More loans mean more risk

Jim Henry is a special correspondent for Automotive News

Some dealers say credit is still too tight to suit them, especially in subprime.

But that can't last much longer, according panel discussions at last week's Auto Finance Risk Summit in Dallas.

"Things aren't going to be rosy forever; we've all got to keep that in mind," said Tom Redding, director of risk management for First Investors Financial Services Inc., a subprime auto lender based in Houston.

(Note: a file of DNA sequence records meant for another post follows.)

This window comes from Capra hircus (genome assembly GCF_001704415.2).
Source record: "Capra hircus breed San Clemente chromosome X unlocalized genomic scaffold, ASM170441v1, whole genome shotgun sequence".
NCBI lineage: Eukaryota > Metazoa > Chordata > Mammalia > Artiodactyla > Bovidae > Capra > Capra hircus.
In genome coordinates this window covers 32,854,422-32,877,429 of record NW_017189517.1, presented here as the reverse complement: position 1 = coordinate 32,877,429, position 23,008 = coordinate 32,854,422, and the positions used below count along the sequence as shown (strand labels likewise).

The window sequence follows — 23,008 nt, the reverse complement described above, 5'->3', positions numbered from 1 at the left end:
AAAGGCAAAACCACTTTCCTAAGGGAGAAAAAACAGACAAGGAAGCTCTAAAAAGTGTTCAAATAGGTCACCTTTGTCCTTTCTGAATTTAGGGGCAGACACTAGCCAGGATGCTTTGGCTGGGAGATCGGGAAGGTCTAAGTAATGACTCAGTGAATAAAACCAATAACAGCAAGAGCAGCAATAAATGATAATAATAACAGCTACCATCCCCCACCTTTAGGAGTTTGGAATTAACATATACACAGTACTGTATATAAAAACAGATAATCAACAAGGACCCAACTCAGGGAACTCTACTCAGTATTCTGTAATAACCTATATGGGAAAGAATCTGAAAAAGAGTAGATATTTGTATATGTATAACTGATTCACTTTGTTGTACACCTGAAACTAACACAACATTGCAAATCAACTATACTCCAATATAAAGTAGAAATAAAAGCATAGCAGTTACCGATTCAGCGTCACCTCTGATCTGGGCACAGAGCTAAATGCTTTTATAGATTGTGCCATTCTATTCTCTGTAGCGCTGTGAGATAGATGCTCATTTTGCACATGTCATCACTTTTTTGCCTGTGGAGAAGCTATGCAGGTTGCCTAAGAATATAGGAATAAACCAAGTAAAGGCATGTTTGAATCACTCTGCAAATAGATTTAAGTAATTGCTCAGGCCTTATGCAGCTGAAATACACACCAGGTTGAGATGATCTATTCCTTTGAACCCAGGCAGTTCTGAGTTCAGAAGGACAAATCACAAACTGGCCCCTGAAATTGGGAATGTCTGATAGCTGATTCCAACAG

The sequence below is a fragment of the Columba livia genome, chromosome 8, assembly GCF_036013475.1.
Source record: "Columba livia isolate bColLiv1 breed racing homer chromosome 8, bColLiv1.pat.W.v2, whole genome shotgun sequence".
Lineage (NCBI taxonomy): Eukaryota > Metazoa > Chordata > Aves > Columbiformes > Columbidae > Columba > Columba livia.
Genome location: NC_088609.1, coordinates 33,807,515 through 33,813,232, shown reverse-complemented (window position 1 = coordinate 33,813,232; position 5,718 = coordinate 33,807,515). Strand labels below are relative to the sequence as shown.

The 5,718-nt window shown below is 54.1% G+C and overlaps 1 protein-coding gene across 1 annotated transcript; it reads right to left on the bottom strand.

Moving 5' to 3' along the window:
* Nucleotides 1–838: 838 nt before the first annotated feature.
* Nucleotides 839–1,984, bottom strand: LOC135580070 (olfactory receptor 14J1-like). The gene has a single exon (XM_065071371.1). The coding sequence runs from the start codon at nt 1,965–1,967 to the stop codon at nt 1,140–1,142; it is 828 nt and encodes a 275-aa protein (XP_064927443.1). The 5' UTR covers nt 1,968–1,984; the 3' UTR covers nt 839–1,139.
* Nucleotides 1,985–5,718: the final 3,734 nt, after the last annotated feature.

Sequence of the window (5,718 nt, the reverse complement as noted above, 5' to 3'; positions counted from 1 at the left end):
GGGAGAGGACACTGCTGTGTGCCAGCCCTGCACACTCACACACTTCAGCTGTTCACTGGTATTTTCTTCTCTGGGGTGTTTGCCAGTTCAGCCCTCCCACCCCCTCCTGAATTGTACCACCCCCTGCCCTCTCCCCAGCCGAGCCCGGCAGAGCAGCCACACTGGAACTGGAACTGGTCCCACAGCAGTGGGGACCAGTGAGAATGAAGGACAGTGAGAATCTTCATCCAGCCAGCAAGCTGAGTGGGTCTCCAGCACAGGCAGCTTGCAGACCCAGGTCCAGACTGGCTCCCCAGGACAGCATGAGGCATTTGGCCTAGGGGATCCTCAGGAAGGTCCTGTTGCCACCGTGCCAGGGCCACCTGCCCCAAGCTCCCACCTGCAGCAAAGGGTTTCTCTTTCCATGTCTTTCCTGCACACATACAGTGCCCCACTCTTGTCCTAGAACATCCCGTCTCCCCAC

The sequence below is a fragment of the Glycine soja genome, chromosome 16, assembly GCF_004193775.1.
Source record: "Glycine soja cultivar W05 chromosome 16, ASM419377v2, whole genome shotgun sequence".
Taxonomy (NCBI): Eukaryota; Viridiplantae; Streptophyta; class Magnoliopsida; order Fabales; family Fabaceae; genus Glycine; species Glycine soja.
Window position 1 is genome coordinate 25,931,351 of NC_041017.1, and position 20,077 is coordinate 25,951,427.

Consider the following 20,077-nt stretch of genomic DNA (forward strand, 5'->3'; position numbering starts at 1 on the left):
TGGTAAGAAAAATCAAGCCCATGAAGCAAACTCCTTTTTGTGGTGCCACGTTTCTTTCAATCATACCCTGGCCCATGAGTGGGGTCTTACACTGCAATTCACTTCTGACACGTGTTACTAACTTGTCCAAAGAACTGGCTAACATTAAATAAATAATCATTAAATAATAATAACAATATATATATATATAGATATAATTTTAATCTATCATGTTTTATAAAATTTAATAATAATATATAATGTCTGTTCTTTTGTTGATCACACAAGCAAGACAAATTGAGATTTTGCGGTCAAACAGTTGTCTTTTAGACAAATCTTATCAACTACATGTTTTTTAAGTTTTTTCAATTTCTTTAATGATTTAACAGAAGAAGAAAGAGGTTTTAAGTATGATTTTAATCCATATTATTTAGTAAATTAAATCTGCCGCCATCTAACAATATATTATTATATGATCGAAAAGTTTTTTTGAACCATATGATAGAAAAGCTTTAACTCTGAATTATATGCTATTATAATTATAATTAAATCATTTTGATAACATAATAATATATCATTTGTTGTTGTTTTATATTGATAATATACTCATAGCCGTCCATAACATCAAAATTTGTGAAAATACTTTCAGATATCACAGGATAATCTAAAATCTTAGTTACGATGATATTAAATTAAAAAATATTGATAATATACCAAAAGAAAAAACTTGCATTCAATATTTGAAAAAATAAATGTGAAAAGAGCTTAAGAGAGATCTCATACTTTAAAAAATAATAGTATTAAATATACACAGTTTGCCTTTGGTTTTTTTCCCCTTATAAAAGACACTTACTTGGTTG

If you're in charge of minimizing risk for an auto lender, "rosy" means risk is low. In fact, losses are at or near historic lows for many auto lenders, even though volume has grown.

But competition is forcing lenders to continually loosen approval standards. The average credit score on loan originations has slowly declined since the recession. Lenders are approving longer loan terms and more subprime loans.

In short, risk is starting to rise, according to Experian Automotive.

"I don't consider the environment we're in to be stable by any means," Redding said.

But if lenders are buying deeper, dealers should see more sales. That's a good thing.